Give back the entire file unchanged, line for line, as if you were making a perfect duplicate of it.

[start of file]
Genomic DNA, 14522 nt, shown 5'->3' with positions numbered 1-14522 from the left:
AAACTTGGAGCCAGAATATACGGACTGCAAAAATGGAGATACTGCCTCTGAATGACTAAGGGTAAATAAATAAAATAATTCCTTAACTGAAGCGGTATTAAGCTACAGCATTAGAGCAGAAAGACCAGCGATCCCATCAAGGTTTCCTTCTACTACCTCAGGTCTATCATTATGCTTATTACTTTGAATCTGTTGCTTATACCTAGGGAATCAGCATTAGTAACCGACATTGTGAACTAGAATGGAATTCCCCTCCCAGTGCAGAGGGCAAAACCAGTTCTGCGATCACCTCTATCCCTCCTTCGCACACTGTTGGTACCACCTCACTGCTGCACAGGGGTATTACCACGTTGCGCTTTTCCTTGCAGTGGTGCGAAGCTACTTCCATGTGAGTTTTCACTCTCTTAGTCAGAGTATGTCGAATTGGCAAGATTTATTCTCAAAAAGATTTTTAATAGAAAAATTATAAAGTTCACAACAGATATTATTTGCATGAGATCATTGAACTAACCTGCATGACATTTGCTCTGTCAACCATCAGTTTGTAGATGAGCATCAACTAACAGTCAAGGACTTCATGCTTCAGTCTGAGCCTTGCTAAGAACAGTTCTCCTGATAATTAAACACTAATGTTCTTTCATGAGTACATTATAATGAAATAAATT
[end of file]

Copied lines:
Genomic DNA, 14522 nt, shown 5'->3' with positions numbered 1-14522 from the left:
AAACTTGGAGCCAGAATATACGGACTGCAAAAATGGAGATACTGCCTCTGAATGACTAAGGGTAAATAAATAAAATAATTCCTTAACTGAAGCGGTATTAAGCTACAGCATTAGAGCAGAAAGACCAGCGATCCCATCAAGGTTTCCTTCTACTACCTCAGGTCTATCATTATGCTTATTACTTTGAATCTGTTGCTTATACCTAGGGAATCAGCATTAGTAACCGACATTGTGAACTAGAATGGAATTCCCCTCCCAGTGCAGAGGGCAAAACCAGTTCTGCGATCACCTCTATCCCTCCTTCGCACACTGTTGGTACCACCTCACTGCTGCACAGGGGTATTACCACGTTGCGCTTTTCCTTGCAGTGGTGCGAAGCTACTTCCATGTGAGTTTTCACTCTCTTAGTCAGAGTATGTCGAATTGGCAAGATTTATTCTCAAAAAGATTTTTAATAGAAAAATTATAAAGTTCACAACAGATATTATTTGCATGAGATCATTGAACTAACCTGCATGACATTTGCTCTGTCAACCATCAGTTTGTAGATGAGCATCAACTAACAGTCAAGGACTTCATGCTTCAGTCTGAGCCTTGCTAAGAACAGTTCTCCTGATAATTAAACACTAATGTTCTTTCATGAGTACATTATAATGAAATAAATT